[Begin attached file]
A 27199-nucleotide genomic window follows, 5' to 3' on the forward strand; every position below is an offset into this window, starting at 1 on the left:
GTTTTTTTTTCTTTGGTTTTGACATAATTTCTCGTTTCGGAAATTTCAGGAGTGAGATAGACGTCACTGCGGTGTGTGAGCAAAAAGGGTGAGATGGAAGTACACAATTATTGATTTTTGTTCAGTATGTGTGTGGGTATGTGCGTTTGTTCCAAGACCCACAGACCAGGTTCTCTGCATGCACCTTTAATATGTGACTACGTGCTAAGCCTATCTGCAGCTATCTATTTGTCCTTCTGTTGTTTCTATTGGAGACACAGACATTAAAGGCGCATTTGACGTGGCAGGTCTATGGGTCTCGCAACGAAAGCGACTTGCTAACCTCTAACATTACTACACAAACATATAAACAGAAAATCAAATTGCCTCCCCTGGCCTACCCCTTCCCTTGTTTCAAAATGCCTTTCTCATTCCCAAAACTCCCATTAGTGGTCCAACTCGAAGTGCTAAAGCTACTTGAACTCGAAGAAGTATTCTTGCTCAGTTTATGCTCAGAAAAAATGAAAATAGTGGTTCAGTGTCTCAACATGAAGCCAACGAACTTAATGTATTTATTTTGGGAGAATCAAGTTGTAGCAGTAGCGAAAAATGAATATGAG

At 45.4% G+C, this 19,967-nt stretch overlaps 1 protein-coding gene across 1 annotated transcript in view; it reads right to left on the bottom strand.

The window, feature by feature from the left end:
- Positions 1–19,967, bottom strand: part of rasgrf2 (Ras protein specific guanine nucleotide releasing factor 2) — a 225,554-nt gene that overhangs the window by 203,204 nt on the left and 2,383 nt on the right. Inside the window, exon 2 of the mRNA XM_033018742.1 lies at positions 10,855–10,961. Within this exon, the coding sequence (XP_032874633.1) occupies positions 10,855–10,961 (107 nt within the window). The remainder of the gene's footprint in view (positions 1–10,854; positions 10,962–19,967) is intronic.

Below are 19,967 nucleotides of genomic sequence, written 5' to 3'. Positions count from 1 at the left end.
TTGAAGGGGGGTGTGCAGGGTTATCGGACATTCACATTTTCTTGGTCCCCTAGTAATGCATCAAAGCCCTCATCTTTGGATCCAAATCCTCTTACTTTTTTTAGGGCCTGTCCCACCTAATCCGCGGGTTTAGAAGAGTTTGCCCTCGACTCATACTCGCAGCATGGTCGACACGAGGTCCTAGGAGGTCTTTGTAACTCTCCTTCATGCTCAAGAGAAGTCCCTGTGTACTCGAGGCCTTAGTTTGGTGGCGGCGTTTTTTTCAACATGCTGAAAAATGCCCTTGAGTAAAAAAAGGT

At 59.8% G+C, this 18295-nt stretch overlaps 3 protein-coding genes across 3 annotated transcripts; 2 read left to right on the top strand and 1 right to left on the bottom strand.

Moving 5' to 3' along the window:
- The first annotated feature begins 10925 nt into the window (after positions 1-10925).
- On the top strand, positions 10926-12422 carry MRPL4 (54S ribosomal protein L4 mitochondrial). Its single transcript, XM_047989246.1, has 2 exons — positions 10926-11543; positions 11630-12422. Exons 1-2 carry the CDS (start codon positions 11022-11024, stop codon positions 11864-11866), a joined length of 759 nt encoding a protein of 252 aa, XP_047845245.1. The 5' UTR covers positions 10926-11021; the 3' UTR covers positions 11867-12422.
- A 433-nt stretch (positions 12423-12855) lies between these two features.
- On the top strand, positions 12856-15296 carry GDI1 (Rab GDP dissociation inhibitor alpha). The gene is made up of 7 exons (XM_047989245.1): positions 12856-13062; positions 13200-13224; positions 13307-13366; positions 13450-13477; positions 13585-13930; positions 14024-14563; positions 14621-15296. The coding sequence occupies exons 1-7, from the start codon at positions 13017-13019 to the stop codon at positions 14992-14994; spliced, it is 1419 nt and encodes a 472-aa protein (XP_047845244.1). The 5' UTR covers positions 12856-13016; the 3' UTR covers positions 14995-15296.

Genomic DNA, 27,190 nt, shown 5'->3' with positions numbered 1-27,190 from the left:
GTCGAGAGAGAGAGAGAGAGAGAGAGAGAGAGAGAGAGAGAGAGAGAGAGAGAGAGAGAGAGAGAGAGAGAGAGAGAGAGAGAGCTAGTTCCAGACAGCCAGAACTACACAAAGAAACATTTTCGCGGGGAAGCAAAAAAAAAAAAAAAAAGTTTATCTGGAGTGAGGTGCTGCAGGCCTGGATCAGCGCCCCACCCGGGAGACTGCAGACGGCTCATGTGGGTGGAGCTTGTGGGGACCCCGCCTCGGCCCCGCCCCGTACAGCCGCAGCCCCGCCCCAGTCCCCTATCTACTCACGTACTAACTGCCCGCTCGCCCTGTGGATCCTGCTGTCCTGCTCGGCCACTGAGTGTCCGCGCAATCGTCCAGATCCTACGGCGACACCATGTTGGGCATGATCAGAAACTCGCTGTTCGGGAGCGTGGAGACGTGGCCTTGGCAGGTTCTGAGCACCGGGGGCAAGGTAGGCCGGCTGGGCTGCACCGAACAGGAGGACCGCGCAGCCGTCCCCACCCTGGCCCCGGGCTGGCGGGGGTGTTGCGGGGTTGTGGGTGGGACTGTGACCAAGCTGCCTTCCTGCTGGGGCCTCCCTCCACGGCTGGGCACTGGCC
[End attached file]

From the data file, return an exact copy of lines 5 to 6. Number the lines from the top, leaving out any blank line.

- Positions 1–19,967, bottom strand: part of rasgrf2 (Ras protein specific guanine nucleotide releasing factor 2) — a 225,554-nt gene that overhangs the window by 203,204 nt on the left and 2,383 nt on the right. Inside the window, exon 2 of the mRNA XM_033018742.1 lies at positions 10,855–10,961. Within this exon, the coding sequence (XP_032874633.1) occupies positions 10,855–10,961 (107 nt within the window). The remainder of the gene's footprint in view (positions 1–10,854; positions 10,962–19,967) is intronic.

Below are 19,967 nucleotides of genomic sequence, written 5' to 3'. Positions count from 1 at the left end.